A growing number of Americans can’t afford to pay their rent as rental property prices hit a record high, a Harvard University study found.
The number of U.S. households living in rentals also surged to 43.7 million in 2018 – up 21 percent since 2004, with a growing number of older, larger families unable to purchase homes.
“This is like nothing that we’ve seen,” said Whitney Airgood-Obrycki, the study’s lead author.
Rental market conditions in the United States have changed fundamentally since the Great Recession, according to America’s Rental Housing 2020, a new report out today from the Harvard Joint Center for Housing Studies. The report shows that it has become harder than ever for middle-income Americans to pay the rent.
With higher-income households accounting for much of the growth in rental demand since 2010, new supply has been concentrated at the upper end of the market. Meanwhile, rising demand and constricted supply have reduced the stock of low- and moderate-cost rental units, leaving modest-income Americans caught in the middle.
According to the new report, households with incomes of $75,000 and above accounted for more than three-quarters of the growth in renters (3.2 million) from 2010 to 2018. This shift has significantly altered the profile of the typical renter household and, nationwide, a growing number of renters with incomes between $30,000 and $75,000 are now cost-burdened (i.e. paying more than 30 percent of their income for housing).
A majority of lowest-income renters spend more than half of their monthly income on housing. Not surprisingly, these conditions have also led to increases in homelessness, particularly in high-cost states.
“Despite the strong economy, the number and share of renters burdened by housing costs rose last year after a couple of years of modest improvement,” says Chris Herbert, Managing Director of the Joint Center for Housing Studies.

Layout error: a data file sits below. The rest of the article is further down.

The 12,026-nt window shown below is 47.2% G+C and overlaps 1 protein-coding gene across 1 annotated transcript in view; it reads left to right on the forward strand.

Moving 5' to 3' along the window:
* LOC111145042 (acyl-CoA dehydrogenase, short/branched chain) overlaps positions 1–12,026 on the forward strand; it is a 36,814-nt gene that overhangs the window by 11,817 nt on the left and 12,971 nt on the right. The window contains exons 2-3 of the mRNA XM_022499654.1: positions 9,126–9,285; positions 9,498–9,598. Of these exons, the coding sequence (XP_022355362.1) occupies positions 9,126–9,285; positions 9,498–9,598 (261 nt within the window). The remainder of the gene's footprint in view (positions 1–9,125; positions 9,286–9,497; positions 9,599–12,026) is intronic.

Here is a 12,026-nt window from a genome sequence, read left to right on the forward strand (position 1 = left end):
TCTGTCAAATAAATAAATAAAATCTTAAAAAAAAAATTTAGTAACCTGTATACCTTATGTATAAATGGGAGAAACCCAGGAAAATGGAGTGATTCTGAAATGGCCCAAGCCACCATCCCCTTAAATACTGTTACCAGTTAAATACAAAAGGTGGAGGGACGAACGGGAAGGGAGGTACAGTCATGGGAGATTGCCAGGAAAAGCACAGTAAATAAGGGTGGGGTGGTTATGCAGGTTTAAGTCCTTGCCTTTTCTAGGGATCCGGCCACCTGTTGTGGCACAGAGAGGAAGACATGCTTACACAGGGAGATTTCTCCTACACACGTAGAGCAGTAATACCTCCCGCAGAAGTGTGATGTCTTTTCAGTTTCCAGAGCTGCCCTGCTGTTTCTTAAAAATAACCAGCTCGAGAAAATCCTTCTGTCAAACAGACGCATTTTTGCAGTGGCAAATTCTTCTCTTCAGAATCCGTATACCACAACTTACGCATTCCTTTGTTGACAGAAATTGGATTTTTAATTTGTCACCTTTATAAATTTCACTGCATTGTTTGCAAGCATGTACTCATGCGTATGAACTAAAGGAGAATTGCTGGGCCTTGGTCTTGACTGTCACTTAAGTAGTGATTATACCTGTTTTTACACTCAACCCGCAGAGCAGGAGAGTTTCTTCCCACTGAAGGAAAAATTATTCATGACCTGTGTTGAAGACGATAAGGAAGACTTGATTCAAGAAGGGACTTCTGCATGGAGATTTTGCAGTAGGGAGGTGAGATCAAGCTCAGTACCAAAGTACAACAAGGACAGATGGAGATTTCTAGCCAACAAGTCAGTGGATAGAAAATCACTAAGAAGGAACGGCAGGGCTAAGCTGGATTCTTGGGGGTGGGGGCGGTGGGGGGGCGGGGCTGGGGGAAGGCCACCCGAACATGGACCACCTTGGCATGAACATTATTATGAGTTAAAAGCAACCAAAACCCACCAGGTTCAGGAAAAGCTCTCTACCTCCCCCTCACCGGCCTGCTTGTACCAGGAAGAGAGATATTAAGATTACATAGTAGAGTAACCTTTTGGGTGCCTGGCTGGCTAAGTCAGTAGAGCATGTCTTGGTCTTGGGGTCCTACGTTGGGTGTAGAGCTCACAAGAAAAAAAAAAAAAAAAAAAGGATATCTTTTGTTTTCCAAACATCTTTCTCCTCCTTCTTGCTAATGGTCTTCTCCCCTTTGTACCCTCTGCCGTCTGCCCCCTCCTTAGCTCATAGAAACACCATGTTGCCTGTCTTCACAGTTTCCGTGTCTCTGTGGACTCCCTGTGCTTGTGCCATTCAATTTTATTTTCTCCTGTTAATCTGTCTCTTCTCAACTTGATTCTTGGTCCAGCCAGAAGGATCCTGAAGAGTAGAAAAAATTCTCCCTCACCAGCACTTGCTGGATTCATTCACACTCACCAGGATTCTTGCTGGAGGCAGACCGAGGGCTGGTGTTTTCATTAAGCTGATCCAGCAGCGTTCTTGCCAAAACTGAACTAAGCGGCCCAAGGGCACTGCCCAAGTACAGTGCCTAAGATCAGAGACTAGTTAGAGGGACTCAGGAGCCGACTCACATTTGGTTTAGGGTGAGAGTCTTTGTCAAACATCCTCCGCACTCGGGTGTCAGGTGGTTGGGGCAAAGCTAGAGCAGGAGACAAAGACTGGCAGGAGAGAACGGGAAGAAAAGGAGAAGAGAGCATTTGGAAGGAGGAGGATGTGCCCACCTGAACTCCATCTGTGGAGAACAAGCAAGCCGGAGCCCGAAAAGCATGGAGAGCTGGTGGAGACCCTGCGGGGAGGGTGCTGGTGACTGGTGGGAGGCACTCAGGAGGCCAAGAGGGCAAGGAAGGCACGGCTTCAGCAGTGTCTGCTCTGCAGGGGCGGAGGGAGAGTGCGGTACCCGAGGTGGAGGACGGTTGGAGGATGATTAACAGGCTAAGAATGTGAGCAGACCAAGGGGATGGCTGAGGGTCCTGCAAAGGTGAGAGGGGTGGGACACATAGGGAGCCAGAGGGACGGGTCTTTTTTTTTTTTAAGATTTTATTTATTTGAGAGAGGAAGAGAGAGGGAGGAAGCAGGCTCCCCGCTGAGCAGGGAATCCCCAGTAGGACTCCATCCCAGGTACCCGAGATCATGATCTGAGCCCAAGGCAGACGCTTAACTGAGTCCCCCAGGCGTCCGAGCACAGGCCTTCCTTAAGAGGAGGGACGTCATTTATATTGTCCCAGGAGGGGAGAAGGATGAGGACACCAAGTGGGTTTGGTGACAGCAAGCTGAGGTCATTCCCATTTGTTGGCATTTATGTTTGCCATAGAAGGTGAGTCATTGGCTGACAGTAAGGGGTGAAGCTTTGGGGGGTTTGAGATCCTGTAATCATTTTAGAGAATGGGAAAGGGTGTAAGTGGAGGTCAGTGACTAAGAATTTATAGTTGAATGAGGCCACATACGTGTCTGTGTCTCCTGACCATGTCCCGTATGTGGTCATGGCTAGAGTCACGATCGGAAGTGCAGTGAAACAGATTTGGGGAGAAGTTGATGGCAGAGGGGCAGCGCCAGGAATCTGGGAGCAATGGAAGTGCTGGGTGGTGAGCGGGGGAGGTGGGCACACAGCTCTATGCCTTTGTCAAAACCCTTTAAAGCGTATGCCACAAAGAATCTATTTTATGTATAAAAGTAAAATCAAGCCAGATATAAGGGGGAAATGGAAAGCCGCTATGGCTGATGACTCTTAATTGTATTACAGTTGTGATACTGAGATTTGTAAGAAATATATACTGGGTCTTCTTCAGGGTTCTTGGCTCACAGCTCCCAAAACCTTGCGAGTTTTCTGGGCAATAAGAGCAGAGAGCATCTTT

“And while the poorest households are most likely to face this challenge, renters earning decent incomes have driven this recent deterioration in affordability.”
Further constraining the market, renting has become more common among those traditionally more likely to own their home, including those aged 35–64, older adults, and married couples with children. Families with children now make up a larger share of renter households (29 percent) than owner households (26 percent).
“Rising rents are making it increasingly difficult for households to save for a downpayment and become homeowners,” says Whitney Airgood-Obrycki, a Research Associate at the Center and lead author of the new report. “Young, college-educated households with high incomes are really driving current rental demand.”
New rental construction remains near the highest levels in three decades, with a growing share in larger buildings intended for the high end of the market. The share of newly-completed apartments in structures with 50 or more units increased steadily from 11 percent in the 1990s, to 27 percent in the 2000s, to 61 percent in 2018. [Interactive Chart]
The unprecedented growth in demand from higher-income renters clearly contributed to this shift although the rising costs of housing development are also a key factor—particularly the soaring price of commercial land, which doubled between 2012 and mid-2019.
As the national vacancy rate edged down in 2018 to its lowest level since the mid-1980s, rent gains continued to outrun general inflation. The Consumer Price Index for primary residence rental costs was up 3.7 percent year-over-year in the third quarter of 2019, far outpacing the 1.1 percent increase in prices for all non-housing items.
Additionally, apartment rental prices rose to new heights, up 150 percent between 2010 and the third quarter of 2019.
Increasingly, local governments have found themselves on the front lines of the rental affordability crisis. In response, many jurisdictions have adopted a variety of promising strategies to expand the supply of affordable homes and apartments, including increased funding as well as zoning and land use regulation reform to allow more higher-density construction.
“Last year, Minneapolis became the first large American city to end single-family zoning,” says Herbert. “This has the potential to greatly expand the rental supply and improve affordability in that city but, ultimately, only the federal government has the scope and resources to provide housing assistance at a scale appropriate to need across the country.”